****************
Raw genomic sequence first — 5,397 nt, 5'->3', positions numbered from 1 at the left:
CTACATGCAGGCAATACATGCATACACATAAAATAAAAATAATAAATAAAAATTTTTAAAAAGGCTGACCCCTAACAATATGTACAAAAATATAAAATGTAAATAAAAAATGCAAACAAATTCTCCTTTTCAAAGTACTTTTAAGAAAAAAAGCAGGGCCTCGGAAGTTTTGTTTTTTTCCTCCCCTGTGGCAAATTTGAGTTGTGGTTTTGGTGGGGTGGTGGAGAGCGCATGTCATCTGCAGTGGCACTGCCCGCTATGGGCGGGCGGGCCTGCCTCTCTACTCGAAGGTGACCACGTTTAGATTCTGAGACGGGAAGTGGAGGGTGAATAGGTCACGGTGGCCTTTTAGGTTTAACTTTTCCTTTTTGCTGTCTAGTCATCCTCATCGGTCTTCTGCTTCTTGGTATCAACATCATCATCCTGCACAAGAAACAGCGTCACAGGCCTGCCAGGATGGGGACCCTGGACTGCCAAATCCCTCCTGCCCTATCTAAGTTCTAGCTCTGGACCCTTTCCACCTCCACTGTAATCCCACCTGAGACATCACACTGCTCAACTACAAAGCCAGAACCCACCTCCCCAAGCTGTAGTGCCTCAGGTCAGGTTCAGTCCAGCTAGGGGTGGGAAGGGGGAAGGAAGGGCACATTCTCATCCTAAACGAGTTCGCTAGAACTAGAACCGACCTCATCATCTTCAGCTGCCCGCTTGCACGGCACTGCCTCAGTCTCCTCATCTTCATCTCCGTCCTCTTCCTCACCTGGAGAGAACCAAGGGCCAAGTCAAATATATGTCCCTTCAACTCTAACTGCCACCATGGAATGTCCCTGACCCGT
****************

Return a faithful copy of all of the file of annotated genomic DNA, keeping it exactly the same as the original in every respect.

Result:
Raw genomic sequence first — 5,397 nt, 5'->3', positions numbered from 1 at the left:
CTACATGCAGGCAATACATGCATACACATAAAATAAAAATAATAAATAAAAATTTTTAAAAAGGCTGACCCCTAACAATATGTACAAAAATATAAAATGTAAATAAAAAATGCAAACAAATTCTCCTTTTCAAAGTACTTTTAAGAAAAAAAGCAGGGCCTCGGAAGTTTTGTTTTTTTCCTCCCCTGTGGCAAATTTGAGTTGTGGTTTTGGTGGGGTGGTGGAGAGCGCATGTCATCTGCAGTGGCACTGCCCGCTATGGGCGGGCGGGCCTGCCTCTCTACTCGAAGGTGACCACGTTTAGATTCTGAGACGGGAAGTGGAGGGTGAATAGGTCACGGTGGCCTTTTAGGTTTAACTTTTCCTTTTTGCTGTCTAGTCATCCTCATCGGTCTTCTGCTTCTTGGTATCAACATCATCATCCTGCACAAGAAACAGCGTCACAGGCCTGCCAGGATGGGGACCCTGGACTGCCAAATCCCTCCTGCCCTATCTAAGTTCTAGCTCTGGACCCTTTCCACCTCCACTGTAATCCCACCTGAGACATCACACTGCTCAACTACAAAGCCAGAACCCACCTCCCCAAGCTGTAGTGCCTCAGGTCAGGTTCAGTCCAGCTAGGGGTGGGAAGGGGGAAGGAAGGGCACATTCTCATCCTAAACGAGTTCGCTAGAACTAGAACCGACCTCATCATCTTCAGCTGCCCGCTTGCACGGCACTGCCTCAGTCTCCTCATCTTCATCTCCGTCCTCTTCCTCACCTGGAGAGAACCAAGGGCCAAGTCAAATATATGTCCCTTCAACTCTAACTGCCACCATGGAATGTCCCTGACCCGT